Chicago Sun-Times
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Quinn promises to sign Medicaid expansion after Senate's passage

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SPRINGFIELD-Gov. Pat Quinn vowed Tuesday to sign legislation expanding the state's health-care program for the poor and disabled after the state Senate voted to send him the prerequisite to implementing the federal Affordable Care Act in Illinois.

"I think this is incredibly important to providing health care for more than 340,000 residents across the state," said state Sen. Heather Steans (D-Chicago), the bill's chief Senate sponsor.

Despite GOP opposition and grumbling from some Democrats, the Senate voted 39-20 vote to the expansion, which is required to implement what commonly is known as Obamacare -- President Barack Obama's signature domestic achievement -- in his home state.

"This bill will not only expand access to health care for the uninsured, it will also strengthen our efforts to transform Illinois' health care sector into a wellness system that focuses on the preventative services and provides better quality treatment when people do become sick," Quinn said in a prepared statement.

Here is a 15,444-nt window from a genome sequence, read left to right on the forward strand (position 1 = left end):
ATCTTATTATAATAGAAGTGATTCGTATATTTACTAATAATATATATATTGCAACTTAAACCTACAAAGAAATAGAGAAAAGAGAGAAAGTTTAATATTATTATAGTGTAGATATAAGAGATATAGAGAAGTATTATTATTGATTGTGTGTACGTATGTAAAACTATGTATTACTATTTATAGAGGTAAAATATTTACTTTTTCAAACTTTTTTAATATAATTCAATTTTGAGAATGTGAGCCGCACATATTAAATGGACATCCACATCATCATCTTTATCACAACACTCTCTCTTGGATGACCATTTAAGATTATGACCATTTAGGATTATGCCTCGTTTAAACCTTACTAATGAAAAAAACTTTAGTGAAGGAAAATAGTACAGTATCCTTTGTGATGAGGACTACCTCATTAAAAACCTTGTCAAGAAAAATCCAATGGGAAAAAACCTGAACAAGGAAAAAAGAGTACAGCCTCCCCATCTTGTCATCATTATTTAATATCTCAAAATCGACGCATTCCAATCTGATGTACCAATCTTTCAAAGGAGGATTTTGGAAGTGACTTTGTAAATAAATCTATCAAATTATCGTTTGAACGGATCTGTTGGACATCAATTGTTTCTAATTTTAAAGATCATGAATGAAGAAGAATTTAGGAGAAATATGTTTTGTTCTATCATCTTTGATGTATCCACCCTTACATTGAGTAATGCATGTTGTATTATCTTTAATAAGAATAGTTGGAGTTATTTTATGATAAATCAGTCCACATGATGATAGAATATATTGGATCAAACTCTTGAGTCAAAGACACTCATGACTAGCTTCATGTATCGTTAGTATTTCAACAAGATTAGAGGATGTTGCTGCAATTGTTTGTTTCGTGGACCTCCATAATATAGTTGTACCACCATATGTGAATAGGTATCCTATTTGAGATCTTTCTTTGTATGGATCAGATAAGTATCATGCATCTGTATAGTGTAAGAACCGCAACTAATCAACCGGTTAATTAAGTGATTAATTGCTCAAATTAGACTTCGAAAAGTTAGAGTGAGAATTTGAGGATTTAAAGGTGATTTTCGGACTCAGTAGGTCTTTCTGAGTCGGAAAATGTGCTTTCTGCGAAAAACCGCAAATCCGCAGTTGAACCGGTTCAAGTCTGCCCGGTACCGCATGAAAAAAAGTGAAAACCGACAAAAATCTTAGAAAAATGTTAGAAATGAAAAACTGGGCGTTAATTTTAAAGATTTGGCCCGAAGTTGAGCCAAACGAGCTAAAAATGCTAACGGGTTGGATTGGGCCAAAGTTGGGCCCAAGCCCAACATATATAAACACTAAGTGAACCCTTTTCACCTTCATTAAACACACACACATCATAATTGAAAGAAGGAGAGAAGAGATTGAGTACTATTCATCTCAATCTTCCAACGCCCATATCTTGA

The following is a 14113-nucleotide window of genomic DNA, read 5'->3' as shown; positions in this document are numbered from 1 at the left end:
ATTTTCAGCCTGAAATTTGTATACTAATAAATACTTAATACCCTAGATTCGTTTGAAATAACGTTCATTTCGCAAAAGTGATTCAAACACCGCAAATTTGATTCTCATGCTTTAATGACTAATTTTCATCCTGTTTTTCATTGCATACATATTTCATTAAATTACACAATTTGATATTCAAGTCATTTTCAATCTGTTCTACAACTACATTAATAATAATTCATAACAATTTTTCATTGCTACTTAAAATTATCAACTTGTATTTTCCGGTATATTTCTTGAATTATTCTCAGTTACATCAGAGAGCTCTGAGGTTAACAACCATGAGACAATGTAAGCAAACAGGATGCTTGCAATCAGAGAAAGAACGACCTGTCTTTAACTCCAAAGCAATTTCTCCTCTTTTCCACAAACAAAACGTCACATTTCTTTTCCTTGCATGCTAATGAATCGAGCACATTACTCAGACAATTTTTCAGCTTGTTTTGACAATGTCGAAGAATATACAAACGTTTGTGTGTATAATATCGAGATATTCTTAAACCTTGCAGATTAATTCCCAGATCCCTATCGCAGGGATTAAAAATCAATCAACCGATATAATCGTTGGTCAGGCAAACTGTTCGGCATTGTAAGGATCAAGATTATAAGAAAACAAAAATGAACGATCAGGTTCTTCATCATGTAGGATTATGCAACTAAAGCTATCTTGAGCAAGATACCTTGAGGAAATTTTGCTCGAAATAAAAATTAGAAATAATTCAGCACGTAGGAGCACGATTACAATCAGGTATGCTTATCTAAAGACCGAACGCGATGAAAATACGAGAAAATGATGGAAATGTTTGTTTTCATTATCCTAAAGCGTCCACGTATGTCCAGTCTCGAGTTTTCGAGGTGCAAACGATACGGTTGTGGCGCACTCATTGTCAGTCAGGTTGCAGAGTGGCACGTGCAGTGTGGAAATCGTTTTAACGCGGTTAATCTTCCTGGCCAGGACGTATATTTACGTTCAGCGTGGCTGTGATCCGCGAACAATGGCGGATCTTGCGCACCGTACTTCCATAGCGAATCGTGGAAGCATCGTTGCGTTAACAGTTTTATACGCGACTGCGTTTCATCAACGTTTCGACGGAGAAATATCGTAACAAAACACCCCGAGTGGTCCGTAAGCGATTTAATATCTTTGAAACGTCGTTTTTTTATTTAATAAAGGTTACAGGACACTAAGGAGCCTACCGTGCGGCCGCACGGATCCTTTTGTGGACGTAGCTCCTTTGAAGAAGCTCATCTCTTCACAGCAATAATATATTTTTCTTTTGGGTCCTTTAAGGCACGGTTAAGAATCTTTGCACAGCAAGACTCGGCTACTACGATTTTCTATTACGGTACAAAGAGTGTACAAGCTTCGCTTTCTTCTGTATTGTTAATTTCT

"This bill will improve the health of the people of Illinois and create thousands of good jobs in the health care field," he said.

Republicans complained about the expansion's $3 billion to $6 billion pricetag, while black and Latino lawmakers used the vote to vent at the governor and his Human Services secretary, Julie Hamos, whom minority senators have targeted in a likely confirmation battle.

State Sen. Donne Trotter (D-Chicago), the lone Democratic "no" vote Tuesday despite being a co-sponsor of Steans' legislation, said the measure doesn't adequately help the state's "vulnerable people" by restoring big cuts Quinn and Hamos presided over last year to Illinois' Medicaid program.

"This bill just doesn't go far enough," said Trotter, who is an Obama supporter but ran against him for Congress in an unsuccessful 2000 bid to unseat U.S. Rep. Bobby Rush (D-Ill.). "There's no reason why we have to do this today ... [when we] have to fix some of those things we unknowingly broke last year when we basically had an attack on the profoundly disabled and the sickest of the sick."

GOP critics said the expansion, which would provide care to an estimated 342,000 presently uninsured Illinoisans who don't have children, is something the cash-strapped state cannot afford, especially since the 67-percent temporary income tax hike Democrats passed is due to expire in 2015.

"What do you say you don't do this and give the people back the week's pay you took from them?" state Sen. Matt Murphy (R-Palatine) said, referring to the tax hike that Democrats muscled through in 2011.

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